As more sensors and data streams come online, they provide insight into the relationships between machines in a system or process. Furthermore, multiple data streams can be combined, and along with external data can add even more detailed analytics and insight into production processes. Adding control functions to sensors, such as having them automatically optimise processes in machines like drives for example, is where the real potential of IIoT comes into being.

Legacy systems which don’t have monitoring and control built in need not to be excluded or immediately made redundant. New and cheaper types of sensors (e.g. Raspberry Pi computers) are able to be fitted to legacy systems – usually in monitoring applications – to bring the systems into the digital realm.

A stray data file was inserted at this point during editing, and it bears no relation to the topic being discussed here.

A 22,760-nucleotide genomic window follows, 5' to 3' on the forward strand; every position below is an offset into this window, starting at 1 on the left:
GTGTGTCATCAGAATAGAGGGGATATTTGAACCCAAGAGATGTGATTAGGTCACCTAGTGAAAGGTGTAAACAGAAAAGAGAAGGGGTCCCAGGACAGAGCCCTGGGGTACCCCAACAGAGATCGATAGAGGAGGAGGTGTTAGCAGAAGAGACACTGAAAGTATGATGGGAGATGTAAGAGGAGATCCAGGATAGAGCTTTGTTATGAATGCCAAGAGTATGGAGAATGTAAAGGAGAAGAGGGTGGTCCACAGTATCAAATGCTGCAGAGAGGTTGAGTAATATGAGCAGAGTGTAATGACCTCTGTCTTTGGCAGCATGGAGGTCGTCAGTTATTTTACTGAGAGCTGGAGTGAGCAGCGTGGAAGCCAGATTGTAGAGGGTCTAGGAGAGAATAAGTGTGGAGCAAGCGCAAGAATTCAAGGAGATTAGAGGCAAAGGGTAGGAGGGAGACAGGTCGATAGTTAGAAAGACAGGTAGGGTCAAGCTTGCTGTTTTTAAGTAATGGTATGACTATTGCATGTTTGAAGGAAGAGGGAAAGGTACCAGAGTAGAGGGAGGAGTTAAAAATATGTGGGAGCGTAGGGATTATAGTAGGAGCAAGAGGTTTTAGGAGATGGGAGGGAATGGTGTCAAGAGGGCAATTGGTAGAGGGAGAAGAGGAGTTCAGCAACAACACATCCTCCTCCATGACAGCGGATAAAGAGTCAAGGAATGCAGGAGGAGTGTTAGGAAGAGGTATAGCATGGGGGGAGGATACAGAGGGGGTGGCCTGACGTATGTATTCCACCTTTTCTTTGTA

When deciding which sensors to deploy, Modern Machine Shop’s Mark Albert recommends asking three main questions:

  • What changes deserve attention or require a reaction?
  • What decisions do sensor data influence?
  • What value can be derived from these decisions?

Examples of IIoT sensors

Fig. 2: Motion servo drive.

A near-field communication (NFC) time delay relay, like the Schneider Electric Zelio NFC timing relay (Fig.1) is a multi-function timing relay that is enabled and controlled by NFC technology in smartphones through an Android app. It enables the user to retrieve and configure product settings and diagnose product status. It also makes monitoring and testing easier.